“What are we going to do…drain the reservoir and start digging?” asked Rory Silvers, who with a handful of former mining enthusiasts have been stockpiling earth moving equipment and fuel depots just north of Ouray. “If the mythical treasure exists and is under the former ranch/reservoir the authorities will have their hands full keeping people out.”

     Another miner went on to say that a retrieval operation might impact the valley beyond belief.

     “This could make Cherry Creek or Sutter’s Mill pale by comparison,” he spat. The search may last years and net nothing or, with laser and satellite technology at our disposal, we could see the treasure exhumed in moments. Other experts in the field questioned Markey’s tech references saying that dynamite and shovels would dictate the progress while drilling probes would be the order of the day.

     “This Silvers guy is dreaming,” said one retired mining engineer. “If there is treasure at the bottom of all this it is certainly irretrievable. After all of these centuries underground it is one with the earth, gone forever from the hands of man.”

     Many here compare the chances of finding the treasure to the chances of winning a state lottery which has been equated to being struck by lightning at the bottom of the ocean or stung by a bee from China. The numbers don’t lie but that doesn’t keep prospectors from eyeballing a claim. 

     Already the trappings of wealth have invaded the once pristine reservoir as permits have been secured to build several restaurants, a general store and a brothel lakeside. Sources tell us that there is not a shovel or pick to be had in Montrose and Delta Counties and that streams of miners from the West End can be seen making their way over Highway 90 “toward the big bonanza’.

     “We sure don’t want this map to fall into the wrong hands,” said one police officer, “which would pretty much include anyone and everyone who needs cash and can handle a shovel.”

     Meanwhile the elusive cache cries out for liberation. Although many have surmised on the content of the treasure none know for sure what awaits the finder. One group vying for position on the matter is the Timpanog Ute tribe who claim dominion since it was they who guided Escalante and Dominguez through the region in 1776.

     Fathers Escalante and Dominguez could not be reached for comment since the inconsiderate Escalante died in 1780 and baffling Dominguez in 1803.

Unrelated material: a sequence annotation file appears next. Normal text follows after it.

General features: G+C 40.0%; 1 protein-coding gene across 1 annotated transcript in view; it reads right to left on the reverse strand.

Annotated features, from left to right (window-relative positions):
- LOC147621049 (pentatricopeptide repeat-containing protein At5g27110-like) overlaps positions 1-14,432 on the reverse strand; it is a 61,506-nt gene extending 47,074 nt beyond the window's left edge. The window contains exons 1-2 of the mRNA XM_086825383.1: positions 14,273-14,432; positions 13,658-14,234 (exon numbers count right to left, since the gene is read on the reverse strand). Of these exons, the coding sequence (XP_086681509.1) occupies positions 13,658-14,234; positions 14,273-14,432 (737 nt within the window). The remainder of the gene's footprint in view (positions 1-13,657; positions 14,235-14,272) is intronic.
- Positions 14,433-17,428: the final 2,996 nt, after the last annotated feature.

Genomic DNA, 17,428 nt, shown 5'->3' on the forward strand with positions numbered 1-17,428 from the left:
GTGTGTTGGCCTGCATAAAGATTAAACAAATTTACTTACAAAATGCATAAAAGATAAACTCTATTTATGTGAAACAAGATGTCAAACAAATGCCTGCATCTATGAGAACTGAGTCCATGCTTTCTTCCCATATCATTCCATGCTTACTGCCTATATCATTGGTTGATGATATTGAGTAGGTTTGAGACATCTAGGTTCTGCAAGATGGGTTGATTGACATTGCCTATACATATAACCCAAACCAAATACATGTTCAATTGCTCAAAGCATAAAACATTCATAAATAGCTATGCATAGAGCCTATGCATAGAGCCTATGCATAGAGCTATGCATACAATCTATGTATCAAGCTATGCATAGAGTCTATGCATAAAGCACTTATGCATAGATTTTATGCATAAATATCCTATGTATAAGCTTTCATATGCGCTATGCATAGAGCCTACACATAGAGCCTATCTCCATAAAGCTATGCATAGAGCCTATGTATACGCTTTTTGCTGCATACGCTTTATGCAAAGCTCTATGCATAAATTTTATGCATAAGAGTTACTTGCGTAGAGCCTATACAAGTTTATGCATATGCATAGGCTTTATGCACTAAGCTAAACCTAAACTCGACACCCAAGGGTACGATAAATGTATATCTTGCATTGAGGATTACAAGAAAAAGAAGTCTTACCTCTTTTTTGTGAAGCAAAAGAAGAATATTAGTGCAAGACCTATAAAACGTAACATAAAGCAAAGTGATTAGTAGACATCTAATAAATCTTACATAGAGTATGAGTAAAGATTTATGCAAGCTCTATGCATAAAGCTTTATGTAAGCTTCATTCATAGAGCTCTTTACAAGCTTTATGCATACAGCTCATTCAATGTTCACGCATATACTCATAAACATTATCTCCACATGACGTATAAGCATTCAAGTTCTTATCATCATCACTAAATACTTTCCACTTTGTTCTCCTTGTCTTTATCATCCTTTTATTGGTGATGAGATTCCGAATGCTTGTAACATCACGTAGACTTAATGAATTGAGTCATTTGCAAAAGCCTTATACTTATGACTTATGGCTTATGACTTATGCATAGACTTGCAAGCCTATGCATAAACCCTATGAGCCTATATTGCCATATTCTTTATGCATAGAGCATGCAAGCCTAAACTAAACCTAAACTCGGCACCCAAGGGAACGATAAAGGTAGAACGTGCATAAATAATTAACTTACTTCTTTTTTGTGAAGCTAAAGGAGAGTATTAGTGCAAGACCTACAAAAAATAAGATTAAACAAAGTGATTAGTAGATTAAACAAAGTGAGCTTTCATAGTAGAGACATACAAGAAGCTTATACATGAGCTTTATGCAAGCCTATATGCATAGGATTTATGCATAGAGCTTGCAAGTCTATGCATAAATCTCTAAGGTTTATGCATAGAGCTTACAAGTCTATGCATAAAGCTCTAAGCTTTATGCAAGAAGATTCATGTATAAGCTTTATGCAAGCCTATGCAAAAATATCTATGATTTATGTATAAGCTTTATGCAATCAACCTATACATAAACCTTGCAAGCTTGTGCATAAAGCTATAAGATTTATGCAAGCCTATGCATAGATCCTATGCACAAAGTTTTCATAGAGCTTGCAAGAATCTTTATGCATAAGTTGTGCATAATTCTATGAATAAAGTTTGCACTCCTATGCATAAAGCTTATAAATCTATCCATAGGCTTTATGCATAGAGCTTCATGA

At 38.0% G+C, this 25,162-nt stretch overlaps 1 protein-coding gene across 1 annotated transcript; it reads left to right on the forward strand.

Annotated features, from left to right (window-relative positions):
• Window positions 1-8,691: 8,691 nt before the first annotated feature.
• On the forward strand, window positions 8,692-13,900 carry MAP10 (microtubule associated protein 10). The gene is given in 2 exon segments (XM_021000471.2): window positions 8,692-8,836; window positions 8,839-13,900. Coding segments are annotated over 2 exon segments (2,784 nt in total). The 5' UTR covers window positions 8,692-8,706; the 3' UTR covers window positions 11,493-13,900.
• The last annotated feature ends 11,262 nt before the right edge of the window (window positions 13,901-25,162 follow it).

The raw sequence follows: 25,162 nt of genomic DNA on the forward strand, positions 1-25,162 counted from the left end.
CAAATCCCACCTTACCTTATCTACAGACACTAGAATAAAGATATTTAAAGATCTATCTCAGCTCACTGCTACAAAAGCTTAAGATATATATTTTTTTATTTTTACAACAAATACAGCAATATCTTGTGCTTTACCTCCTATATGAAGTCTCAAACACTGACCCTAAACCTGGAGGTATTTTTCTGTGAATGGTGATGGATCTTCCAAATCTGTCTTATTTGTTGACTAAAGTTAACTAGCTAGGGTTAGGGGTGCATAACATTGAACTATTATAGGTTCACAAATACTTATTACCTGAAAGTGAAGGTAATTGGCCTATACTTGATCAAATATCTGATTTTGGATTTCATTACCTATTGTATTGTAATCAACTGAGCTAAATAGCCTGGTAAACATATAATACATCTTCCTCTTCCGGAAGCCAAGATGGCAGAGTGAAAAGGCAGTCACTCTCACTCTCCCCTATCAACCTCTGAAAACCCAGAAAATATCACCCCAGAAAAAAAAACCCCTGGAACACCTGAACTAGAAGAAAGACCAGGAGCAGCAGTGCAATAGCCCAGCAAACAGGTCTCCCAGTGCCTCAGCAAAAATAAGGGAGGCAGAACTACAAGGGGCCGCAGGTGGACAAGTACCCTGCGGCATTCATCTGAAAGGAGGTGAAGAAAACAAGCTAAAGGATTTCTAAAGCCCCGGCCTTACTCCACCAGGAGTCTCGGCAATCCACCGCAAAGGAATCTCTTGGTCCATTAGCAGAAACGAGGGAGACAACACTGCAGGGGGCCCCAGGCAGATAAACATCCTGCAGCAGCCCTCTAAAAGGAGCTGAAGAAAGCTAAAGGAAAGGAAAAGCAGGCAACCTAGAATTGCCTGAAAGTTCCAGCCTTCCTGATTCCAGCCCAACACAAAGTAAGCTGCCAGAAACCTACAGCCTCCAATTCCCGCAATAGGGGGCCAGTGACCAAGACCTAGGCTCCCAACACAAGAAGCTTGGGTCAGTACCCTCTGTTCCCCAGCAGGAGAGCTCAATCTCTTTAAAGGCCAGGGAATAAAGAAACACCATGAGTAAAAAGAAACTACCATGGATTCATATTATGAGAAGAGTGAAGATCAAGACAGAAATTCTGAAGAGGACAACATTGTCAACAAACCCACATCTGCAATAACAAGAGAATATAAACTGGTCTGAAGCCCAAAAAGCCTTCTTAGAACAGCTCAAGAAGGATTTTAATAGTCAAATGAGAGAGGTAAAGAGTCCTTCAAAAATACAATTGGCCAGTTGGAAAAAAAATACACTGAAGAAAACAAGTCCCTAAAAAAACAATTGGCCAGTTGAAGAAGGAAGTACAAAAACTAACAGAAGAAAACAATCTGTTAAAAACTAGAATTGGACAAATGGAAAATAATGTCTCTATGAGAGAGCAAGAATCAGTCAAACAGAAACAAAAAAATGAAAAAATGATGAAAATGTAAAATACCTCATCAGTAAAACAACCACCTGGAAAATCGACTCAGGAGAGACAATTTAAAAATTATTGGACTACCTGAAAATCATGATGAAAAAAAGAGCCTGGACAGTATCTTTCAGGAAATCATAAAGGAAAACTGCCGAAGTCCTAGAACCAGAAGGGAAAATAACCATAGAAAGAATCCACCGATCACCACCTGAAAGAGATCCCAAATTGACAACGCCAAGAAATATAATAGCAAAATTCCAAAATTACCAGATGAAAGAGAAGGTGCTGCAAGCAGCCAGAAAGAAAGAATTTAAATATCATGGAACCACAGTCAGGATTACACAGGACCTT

– Uncle Pahgre

Not so fast there Saint Whosit:

with Rev Phillip Pharisee 

former WWF champion turned man of the cloth

Sometimes our sacred concept of forgiveness a little more involved…a little more give, and less take. It’s like cheating at golf – the cheater loses before the first ball drops into the cup…instant karma strikes again! The self-canonized goes down in flames….You can sin but you can’t hide. 

We have heard yearnings of late as to the many Biblical cherry pickers screened/detained at the Pearlies. Apparently they must show proof that they indeed have a soul. A lack of compassion while on earth could net a long wait in Purgatory until your case can be reviewed.

Earth’s relentless spinning is blamed for social disorder and Strife. The human predicament. We suffer from a subconscious desire to remain stupid even though the options to upgrade the intellectual experience are close at hand. Looks like we’re in for another bumpy ride. 

Everyday, it seems someone new is asking me: Rev Phil if I paint the church will I automatically go to heaven when I die? The answer is a great big “Yes!” but don’t forget to tithe as well to make sure all the palms are greased on the way up the stairway. While bigwigs like Peter and Paul don’t expect a tip many of the underling angels and even some of the minor saints rely on gratuities to get by. Who knows, one might end up living in close proximity to some of these celestial glad-handers and eternity is a long time to harbor petty resentments.

And in a related announcement: Good news for armies and preachers: US schools post lowest reading and math scores in decades. Why dwell on the negative. Don’t worry – you are the chosen ones. Everything is fine.

Next Sunday:

“What do animals in the zoo think about all day?”

Man walks off cliff near Chief Ouray Mine

A Missouri man today fell 220 feet from a cliff trail that, despite his GPS reading, ended abruptly. 

With the exception of a few bruises the injured hiker, identified as Syd Fahrt, 46, was pronounced satisfactory, cheated and released from Mao Clinic this afternoon. 

Companions told The Horseshoe that Fahrt, a resident of Farmington, was maneuvering behind an extensive aspen grove and became disoriented when the trail petered out. 

Although he was warned to be careful in the undergrowth he insisted that the trail had to be there because it was clearly shown on his hand-held chaperone.

“He just kept walking, looking down at his phone, then fell over the side,” said one fellow hiker. “Here one minute – gone the next. He got very angry that two plus two no longer equaled four. He lost his cell during the fall. He’s lucky to be alive.”

Hikers are reminded that in the forest certain gadgets may not be as effective as they are on main street. Local authorities suggest using natural instincts and opening one’s eyes to the glories of the Rocky Mountain backwoods.

“Texting and hiking don’t mix,” said one ranger who reminded onlookers that the possession of a smart phone does not guarantee intelligent decisions. “Leave your crutches behind. Slap on some good shoes and bring a jug of water. Try getting in touch with the natural world again.”

Fahrt plans to sue the trailbreakers, the local rescue team, the chamber of comments, The Ute Nation, and the Uncompahgre National Forest for negligence in the matter.

-Pepper Salte